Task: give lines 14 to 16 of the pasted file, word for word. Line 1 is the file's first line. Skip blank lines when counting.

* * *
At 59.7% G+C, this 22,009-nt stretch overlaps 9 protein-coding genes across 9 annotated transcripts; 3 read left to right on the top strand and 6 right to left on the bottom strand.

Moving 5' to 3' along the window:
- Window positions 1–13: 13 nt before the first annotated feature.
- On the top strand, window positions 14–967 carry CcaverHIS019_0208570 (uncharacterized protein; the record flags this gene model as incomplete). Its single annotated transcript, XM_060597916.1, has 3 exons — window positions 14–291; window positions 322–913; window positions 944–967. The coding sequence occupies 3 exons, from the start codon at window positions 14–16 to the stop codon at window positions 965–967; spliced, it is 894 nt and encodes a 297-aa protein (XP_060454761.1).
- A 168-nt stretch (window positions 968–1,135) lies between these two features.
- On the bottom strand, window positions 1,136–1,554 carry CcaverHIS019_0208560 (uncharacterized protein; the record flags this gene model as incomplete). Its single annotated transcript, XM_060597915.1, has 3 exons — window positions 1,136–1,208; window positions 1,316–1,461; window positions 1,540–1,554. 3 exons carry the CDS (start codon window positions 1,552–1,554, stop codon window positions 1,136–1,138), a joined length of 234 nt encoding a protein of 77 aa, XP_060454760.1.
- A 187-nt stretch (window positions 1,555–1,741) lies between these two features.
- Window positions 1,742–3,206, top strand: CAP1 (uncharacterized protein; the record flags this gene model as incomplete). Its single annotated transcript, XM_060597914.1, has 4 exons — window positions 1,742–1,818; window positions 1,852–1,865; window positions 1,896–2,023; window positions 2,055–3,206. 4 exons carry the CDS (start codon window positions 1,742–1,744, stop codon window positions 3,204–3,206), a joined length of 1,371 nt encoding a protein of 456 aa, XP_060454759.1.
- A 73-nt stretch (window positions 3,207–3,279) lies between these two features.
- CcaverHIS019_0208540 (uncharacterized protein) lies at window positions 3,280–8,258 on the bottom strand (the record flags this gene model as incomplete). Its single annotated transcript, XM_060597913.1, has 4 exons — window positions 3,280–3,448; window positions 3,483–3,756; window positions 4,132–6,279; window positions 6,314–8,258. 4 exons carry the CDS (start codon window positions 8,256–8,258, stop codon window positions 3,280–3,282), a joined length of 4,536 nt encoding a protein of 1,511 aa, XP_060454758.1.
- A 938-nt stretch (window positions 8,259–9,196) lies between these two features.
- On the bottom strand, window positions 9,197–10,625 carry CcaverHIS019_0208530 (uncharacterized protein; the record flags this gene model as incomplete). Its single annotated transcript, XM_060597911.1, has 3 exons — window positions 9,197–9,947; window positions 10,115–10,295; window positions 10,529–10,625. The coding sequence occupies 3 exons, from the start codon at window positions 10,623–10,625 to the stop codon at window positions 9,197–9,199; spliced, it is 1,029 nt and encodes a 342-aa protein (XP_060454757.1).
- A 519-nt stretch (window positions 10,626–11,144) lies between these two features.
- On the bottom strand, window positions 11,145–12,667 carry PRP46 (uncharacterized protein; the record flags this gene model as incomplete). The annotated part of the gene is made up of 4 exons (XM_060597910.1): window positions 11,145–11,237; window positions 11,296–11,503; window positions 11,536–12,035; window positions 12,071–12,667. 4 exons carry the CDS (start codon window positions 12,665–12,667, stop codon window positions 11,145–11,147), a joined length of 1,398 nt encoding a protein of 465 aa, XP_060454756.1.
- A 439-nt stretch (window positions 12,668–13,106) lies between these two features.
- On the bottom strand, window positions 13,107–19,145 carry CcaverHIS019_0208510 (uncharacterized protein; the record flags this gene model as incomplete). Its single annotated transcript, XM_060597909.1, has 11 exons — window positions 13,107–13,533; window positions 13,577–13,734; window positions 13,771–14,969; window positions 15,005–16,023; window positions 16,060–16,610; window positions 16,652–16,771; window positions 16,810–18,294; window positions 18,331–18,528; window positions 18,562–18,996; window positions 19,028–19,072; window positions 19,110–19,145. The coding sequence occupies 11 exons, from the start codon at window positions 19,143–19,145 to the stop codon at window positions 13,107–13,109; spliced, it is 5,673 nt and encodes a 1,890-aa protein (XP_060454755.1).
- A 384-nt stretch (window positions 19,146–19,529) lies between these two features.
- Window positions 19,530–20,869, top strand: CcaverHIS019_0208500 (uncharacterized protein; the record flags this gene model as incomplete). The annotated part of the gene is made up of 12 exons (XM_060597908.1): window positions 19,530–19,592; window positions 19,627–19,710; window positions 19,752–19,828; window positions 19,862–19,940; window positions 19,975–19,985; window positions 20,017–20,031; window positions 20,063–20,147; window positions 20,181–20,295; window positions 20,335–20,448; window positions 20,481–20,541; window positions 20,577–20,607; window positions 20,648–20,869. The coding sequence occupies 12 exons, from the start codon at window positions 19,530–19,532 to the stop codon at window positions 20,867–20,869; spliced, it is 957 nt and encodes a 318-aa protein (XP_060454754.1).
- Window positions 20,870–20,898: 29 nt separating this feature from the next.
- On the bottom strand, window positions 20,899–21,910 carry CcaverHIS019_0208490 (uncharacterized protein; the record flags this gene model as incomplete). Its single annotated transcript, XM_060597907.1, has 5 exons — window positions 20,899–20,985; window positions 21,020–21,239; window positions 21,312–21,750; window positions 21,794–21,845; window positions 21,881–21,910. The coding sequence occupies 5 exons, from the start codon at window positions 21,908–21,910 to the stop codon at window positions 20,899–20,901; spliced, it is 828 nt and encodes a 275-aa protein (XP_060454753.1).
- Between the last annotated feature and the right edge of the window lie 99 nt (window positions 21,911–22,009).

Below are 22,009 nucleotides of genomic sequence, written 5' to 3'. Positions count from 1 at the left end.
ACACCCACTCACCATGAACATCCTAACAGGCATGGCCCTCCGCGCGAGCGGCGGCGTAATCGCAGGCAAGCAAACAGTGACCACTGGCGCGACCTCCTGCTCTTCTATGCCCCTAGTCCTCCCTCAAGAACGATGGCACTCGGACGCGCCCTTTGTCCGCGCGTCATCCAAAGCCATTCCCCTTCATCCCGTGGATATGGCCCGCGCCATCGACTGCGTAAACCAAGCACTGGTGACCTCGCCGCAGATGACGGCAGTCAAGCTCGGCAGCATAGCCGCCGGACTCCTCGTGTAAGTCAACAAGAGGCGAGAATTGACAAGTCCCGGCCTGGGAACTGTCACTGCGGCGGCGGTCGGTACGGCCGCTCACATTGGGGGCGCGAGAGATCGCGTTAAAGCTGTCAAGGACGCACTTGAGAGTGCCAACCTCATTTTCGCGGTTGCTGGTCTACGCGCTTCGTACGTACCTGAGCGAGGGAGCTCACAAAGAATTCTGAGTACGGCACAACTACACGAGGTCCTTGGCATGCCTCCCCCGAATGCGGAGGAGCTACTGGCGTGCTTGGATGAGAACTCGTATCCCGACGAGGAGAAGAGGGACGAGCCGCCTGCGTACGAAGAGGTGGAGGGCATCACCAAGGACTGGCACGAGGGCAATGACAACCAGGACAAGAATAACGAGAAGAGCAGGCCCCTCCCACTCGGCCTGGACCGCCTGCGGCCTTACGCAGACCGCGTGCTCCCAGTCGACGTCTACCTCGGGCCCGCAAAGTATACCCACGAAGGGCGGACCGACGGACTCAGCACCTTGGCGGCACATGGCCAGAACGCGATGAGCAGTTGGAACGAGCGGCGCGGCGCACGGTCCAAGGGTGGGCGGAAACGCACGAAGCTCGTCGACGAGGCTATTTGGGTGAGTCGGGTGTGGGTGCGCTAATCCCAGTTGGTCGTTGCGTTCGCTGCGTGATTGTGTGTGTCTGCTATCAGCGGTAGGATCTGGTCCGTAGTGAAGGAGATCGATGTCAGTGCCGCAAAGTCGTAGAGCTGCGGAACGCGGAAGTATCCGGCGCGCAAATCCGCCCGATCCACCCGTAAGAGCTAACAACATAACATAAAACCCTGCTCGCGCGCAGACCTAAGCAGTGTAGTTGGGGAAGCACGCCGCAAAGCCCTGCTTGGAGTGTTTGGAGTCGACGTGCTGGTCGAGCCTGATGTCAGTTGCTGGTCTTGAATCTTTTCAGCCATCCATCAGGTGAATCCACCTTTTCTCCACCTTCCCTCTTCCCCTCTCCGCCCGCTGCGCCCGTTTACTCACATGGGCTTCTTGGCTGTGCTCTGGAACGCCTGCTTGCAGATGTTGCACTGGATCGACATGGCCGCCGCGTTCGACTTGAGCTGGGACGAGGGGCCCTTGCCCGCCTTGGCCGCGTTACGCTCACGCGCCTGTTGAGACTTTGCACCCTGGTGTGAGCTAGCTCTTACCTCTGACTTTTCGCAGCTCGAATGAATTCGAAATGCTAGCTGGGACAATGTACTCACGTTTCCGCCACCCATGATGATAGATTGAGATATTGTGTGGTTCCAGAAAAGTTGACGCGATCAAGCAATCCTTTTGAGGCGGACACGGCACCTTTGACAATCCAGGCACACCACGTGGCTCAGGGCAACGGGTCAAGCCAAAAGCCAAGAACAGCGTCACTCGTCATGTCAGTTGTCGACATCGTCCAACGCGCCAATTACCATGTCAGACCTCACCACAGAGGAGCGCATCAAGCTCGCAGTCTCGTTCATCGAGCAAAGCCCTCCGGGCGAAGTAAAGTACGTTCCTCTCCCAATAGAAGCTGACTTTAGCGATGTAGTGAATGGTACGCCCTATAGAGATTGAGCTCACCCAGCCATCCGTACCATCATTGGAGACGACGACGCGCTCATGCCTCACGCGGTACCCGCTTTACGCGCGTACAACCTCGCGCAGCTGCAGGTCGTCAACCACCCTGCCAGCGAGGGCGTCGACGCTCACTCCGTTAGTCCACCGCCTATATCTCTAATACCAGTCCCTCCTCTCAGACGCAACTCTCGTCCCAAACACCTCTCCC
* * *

- On the bottom strand, window positions 11,145–12,667 carry PRP46 (uncharacterized protein; the record flags this gene model as incomplete). The annotated part of the gene is made up of 4 exons (XM_060597910.1): window positions 11,145–11,237; window positions 11,296–11,503; window positions 11,536–12,035; window positions 12,071–12,667. 4 exons carry the CDS (start codon window positions 12,665–12,667, stop codon window positions 11,145–11,147), a joined length of 1,398 nt encoding a protein of 465 aa, XP_060454756.1.
- A 439-nt stretch (window positions 12,668–13,106) lies between these two features.
- On the bottom strand, window positions 13,107–19,145 carry CcaverHIS019_0208510 (uncharacterized protein; the record flags this gene model as incomplete). Its single annotated transcript, XM_060597909.1, has 11 exons — window positions 13,107–13,533; window positions 13,577–13,734; window positions 13,771–14,969; window positions 15,005–16,023; window positions 16,060–16,610; window positions 16,652–16,771; window positions 16,810–18,294; window positions 18,331–18,528; window positions 18,562–18,996; window positions 19,028–19,072; window positions 19,110–19,145. The coding sequence occupies 11 exons, from the start codon at window positions 19,143–19,145 to the stop codon at window positions 13,107–13,109; spliced, it is 5,673 nt and encodes a 1,890-aa protein (XP_060454755.1).